We ran the usual startup marketing channels: Facebook Ads, Google Ads, PR campaigns, and a few other smaller channels. Within the platforms we did a lot of testing on audiences, creatives, messaging and keywords.

In addition, our sales team worked hard at doing cold outreach and they brought in a fair few landlords too.

Even though we saw some traction, it wasn’t enough to call it a success. When landlords are used to paying thousands for a done-for-you service and they get ours for free, we expected initial sign up rates to be higher.

Sometimes we had landlords come through who were happy to get a tenant via the free tenant-find service but then absconded when it was time to manage their property via us (also completely free to them).

Something wasn’t quite right.


Fourth, the blame game


This part happened gradually over a few months. As we were doing the tests, I was going through the motions of identifying where we were going wrong:

In fact, it was all of the above. But there was an even bigger problem. It all boiled down to the fact that we didn’t know our landlord customers well enough.

We had invested the time in interviewing our customers, but hadn’t asked the right questions. I thought I knew a decent amount about landlords, the struggles they are facing to find a good tenant, the pressures from government regulation and increasing tax rates and being overcharged by letting agents.

But that’s the problem with bad customer research. No one is there to tell you how good or bad the research you have done is. There is no right or wrong answer. But it turns out there is such a thing as a bad question, and we’d asked plenty of those.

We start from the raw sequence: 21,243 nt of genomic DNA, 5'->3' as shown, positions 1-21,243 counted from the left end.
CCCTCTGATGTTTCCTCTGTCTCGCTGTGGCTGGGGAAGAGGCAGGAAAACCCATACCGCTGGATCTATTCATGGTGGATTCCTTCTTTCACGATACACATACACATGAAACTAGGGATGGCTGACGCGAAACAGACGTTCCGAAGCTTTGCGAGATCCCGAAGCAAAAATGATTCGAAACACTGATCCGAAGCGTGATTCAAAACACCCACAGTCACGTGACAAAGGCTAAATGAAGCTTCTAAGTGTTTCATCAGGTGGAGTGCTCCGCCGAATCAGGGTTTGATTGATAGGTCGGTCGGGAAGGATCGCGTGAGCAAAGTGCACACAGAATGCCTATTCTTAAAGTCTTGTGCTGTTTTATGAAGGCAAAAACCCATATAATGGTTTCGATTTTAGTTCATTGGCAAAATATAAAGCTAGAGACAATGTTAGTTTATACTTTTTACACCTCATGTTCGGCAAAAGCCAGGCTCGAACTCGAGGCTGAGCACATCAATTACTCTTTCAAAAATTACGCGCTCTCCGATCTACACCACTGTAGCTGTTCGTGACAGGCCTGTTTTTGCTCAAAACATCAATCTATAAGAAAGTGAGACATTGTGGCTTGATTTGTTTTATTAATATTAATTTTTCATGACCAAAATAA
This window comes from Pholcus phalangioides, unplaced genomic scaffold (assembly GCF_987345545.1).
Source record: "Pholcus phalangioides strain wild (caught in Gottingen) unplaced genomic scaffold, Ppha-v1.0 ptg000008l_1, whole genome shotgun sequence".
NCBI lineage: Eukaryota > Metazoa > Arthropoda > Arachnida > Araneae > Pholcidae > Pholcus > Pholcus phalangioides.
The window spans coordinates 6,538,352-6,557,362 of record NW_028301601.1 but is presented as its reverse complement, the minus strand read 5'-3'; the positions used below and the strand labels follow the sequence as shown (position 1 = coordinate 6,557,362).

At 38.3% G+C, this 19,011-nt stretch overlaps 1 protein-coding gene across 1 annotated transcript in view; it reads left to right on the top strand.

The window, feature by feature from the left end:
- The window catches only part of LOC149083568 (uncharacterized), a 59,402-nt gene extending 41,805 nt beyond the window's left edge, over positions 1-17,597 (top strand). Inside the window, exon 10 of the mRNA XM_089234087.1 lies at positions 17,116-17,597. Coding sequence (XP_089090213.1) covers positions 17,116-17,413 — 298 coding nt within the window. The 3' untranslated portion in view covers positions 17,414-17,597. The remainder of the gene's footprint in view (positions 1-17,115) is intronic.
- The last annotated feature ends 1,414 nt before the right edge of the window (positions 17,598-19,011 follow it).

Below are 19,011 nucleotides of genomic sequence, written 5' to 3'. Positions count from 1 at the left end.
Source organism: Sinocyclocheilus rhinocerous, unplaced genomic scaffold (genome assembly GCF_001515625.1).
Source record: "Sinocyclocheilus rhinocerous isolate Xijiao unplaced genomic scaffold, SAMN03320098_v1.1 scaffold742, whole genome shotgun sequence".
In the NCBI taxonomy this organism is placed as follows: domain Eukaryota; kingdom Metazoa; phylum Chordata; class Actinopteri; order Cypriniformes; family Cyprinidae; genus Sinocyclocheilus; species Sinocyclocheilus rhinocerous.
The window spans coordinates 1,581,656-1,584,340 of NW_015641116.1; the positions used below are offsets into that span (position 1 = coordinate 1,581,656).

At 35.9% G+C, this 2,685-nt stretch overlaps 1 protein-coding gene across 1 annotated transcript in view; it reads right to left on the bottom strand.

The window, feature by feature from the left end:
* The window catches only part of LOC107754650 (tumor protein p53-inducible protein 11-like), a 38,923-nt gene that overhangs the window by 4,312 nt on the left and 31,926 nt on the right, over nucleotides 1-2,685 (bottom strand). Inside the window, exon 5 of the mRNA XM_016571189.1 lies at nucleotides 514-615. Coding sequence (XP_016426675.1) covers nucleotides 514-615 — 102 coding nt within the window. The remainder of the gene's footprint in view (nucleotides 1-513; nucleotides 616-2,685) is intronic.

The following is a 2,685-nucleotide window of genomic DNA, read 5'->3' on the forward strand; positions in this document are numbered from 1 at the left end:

Fifth, the understanding


In order to understand why we were failing to get the traction we needed, we had to understand our landlord customers better.

At the beginning of this year it became the marketing team’s top priority to do proper customer research and conduct thorough customer interviews.

Rob Fitzpatrick’s ‘The Mom Test‘ became an invaluable resource to us. His book is a short but excellent guide on what questions to ask and what questions not to ask on customer interviews.

Upon re-reading (yes, I’d read it before but not paid enough attention to the advice) the book highlighted to me that our questions didn’t focus enough on the subject’s past actions.

This Venn diagram from Agile Lean Life sums it up.


Instead we asked about hypothetical situations: “What would you do if you were in X situation?” and “How would you go about doing Y?”

At fist glance, there doesn’t seem to be anything wrong with this type of question. Until I realised that the emotional state they are in, the location and what’s on their mind when they are answering the question is likely to be different to when they are actually confronted with one of these situations we’re asking about (e.g. a burst pipe in the middle of the night).

We should have asked questions about the situations they already found themselves in. “What did you do?” instead of “What would you do?”. And then we should have drilled down further. The 5 Why method springs to mind.

Not only did we ask the wrong questions but we compounded it by also interviewing some of our early customers. Nothing inherently wrong with that, but in many of their answers they tried to link in Mashroom. We didn’t want them to fit in our offering into their answers, but they did and this probably skewed the answers to the hypothetical scenarios even more.

As a result we decided to get some new landlord interviews under our belt. And to do it properly this time around.

This post is Part 1 of our two part series. Click here to go to Part 2.